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Front shifting with oval rings

amaferangaamaferanga Posts: 6,789
edited October 2011 in Workshop
My SRAM Red rings needed replacing and I impulsively bought some Stronglight CT2 Bioconcept rings which I believe are very similar to Rotor rings in the middle position. Happy with them in general, but I just can't get the front shifting right. The front mech has to be raised a bit to clear the high point of the ring meaning it's a bit further from other bits of the ring and consequently front mech set-up seems to be critical.

But I either get really sluggish shifting or throw the chain off the outside of the big ring.

So what's the secret? I've tried rotating the mech in a bit and out a bit, it's as low as I can go and still clear the big ring, but no matter how finely I tinker with the limit screw I still either get censored slow shifting or throw the chain. I've heard of a shim that re-angles the front mech so it matches the oval ring better - is this what I need and if so where can I get one?

I'm liking the rings, but I'll be back to round rings by next spring if I can't get the shifting sorted.

Anyone?
More problems but still living....

Posts

  • PokerfacePokerface Posts: 7,960
    I try and bend my mech up a little at the rear so I can lower it closer the the ring without it catching. Otherwise, it's just a matter of getting the limit just right. Like you say - it's finicky.
  • BigLee1BigLee1 Posts: 449
    Bloody hell!! I had a Biopace chainset on my `88 Muddy Fox Courier, they were censored then as well!!!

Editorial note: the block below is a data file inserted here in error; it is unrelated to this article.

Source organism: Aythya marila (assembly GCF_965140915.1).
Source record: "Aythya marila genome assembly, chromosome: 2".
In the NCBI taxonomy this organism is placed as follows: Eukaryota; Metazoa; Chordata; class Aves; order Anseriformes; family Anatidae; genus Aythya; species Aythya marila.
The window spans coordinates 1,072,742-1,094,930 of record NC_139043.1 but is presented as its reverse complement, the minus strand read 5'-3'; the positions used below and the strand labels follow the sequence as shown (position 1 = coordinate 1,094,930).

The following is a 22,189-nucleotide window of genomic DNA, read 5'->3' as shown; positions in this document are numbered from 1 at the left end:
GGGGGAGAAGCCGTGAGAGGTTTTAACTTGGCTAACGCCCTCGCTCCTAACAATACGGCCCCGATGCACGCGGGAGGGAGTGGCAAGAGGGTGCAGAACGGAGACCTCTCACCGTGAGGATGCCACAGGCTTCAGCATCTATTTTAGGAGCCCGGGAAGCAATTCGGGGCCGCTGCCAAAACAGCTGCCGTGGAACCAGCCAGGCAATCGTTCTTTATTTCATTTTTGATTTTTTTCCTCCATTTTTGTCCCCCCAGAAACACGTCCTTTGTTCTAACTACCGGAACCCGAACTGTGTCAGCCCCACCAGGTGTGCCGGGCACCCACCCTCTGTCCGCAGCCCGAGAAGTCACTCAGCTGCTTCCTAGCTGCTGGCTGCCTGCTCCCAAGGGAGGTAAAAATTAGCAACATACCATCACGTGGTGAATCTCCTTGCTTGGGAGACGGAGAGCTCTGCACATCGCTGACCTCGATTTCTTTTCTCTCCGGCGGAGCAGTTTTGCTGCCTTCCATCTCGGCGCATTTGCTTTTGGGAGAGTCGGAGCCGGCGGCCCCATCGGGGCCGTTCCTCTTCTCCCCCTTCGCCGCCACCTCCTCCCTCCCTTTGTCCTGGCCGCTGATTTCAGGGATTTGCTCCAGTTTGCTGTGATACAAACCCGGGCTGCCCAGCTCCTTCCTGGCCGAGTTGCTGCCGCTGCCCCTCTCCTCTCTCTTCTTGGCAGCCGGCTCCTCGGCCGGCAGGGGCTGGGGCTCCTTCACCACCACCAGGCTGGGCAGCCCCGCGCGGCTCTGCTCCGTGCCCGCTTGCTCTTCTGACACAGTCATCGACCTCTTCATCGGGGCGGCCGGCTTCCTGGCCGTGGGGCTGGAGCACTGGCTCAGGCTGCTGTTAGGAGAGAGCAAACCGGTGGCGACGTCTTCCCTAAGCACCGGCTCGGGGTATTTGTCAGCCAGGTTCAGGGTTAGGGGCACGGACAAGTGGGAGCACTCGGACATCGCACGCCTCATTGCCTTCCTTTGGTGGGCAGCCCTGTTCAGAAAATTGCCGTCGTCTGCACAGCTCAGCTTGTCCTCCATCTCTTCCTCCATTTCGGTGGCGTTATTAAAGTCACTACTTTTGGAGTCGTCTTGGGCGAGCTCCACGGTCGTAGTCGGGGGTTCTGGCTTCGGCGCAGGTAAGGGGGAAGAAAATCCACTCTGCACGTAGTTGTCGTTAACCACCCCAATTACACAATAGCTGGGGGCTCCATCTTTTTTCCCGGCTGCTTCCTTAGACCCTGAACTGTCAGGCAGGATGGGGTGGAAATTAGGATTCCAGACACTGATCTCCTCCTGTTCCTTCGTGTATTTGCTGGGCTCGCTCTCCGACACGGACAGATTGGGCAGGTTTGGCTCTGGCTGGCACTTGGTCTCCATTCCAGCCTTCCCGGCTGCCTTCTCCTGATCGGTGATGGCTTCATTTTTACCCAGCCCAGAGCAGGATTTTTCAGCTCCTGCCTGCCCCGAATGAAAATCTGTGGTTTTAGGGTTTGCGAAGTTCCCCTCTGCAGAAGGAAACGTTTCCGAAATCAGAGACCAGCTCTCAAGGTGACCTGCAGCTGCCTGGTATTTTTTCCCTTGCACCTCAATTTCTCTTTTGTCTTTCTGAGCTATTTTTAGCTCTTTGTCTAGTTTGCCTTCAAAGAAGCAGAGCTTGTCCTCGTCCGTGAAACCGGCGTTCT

• Finicky is the word. But once set up, shifting is the same as normal.

    I swap my crank with oval rings between two bikes, one a steel audax, was perfect first time, the other, spesh tarmac, took forever to get right. I didnt find a secret - just trial and error with height, angle and limit screws!

    jon
  • napoleondnapoleond Posts: 5,990
    I'm still yet to find the secret...

    Oh, and I've got a 1986 muddy fox courier with a set of knee-wreckers on. The rotor rings are quite different...
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    ABCC Cycling Coach
  • amaferangaamaferanga Posts: 6,789
    BigLee1 wrote:
    Bloody hell!! I had a Biopace chainset on my `88 Muddy Fox Courier, they were censored then as well!!!

    Only the new generation of oval rings are fundamentally different to the Biopace and they're not censored .
    More problems but still living....
  • My chain rings need replacing and i was looking at Rotors. Having done a lot of research apparently there is always a compromise with shifting performance. Before I purchase I would be interested to know what you mean by 'sluggish'. Is it really bad? As I may stick with round rings if it is not good.
  • RedJohnRedJohn Posts: 272
    amaferanga wrote:
    BigLee1 wrote:
    Bloody hell!! I had a Biopace chainset on my `88 Muddy Fox Courier, they were censored then as well!!!

    Only the new generation of oval rings are fundamentally different to the Biopace and they're not censored .